marshalsea


marshalsea

Marshalsea [mahr-shuh l-see] EXAMPLES|WORD ORIGIN noun British History. the court of the marshal of the royal household. a debtors’ prison in London, abolished in 1842. Liberaldictionary.com

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  • Origin of Marshalsea 1350–1400; Middle English marchalsye, variant of marschalcie. See marshal, -cy Dictionary.com Unabridged Based on the Random House Unabridged Dictionary, © Random House, Inc. 2019 Examples from the Web for marshalsea Historical Examples of marshalsea

  • The Father of the Marshalsea had never been offered tribute in copper yet.

    Little Dorrit

    Charles Dickens

  • When I’m off the lock for good and all, you’ll be the Father of the Marshalsea.’

    Little Dorrit

    Charles Dickens

  • This was the life, and this the history, of the child of the Marshalsea at twenty-two.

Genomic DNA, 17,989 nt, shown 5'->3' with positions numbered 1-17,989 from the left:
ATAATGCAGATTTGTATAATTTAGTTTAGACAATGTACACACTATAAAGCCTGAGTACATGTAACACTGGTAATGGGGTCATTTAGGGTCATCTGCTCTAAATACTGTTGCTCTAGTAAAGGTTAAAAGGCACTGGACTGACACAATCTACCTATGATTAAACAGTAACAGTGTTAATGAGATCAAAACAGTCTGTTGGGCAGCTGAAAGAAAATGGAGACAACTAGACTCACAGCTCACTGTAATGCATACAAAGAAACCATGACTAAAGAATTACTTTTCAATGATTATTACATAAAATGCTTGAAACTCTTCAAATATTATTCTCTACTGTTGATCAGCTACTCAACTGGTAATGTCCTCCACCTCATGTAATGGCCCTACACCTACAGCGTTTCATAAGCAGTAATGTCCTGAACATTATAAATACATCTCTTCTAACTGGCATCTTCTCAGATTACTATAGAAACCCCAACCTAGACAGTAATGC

Little Dorrit

    Charles Dickens

  • The Marshalsea wouldn’t be like the Marshalsea now, without you and your family.’

    Little Dorrit

    Charles Dickens

  • A garret, and a Marshalsea garret without compromise, was Little Dorrit’s room.

    Little Dorrit

    Charles Dickens

  • British Dictionary definitions for marshalsea Marshalsea noun (formerly in England) a court held before the knight marshal: abolished 1849 a prison for debtors and others, situated in Southwark, London: abolished in 1842 Word Origin for Marshalsea C14: see marshal, -cy Collins English Dictionary – Complete & Unabridged 2012 Digital Edition © William Collins Sons & Co. Ltd. 1979, 1986 © HarperCollins Publishers 1998, 2000, 2003, 2005, 2006, 2007, 2009, 2012

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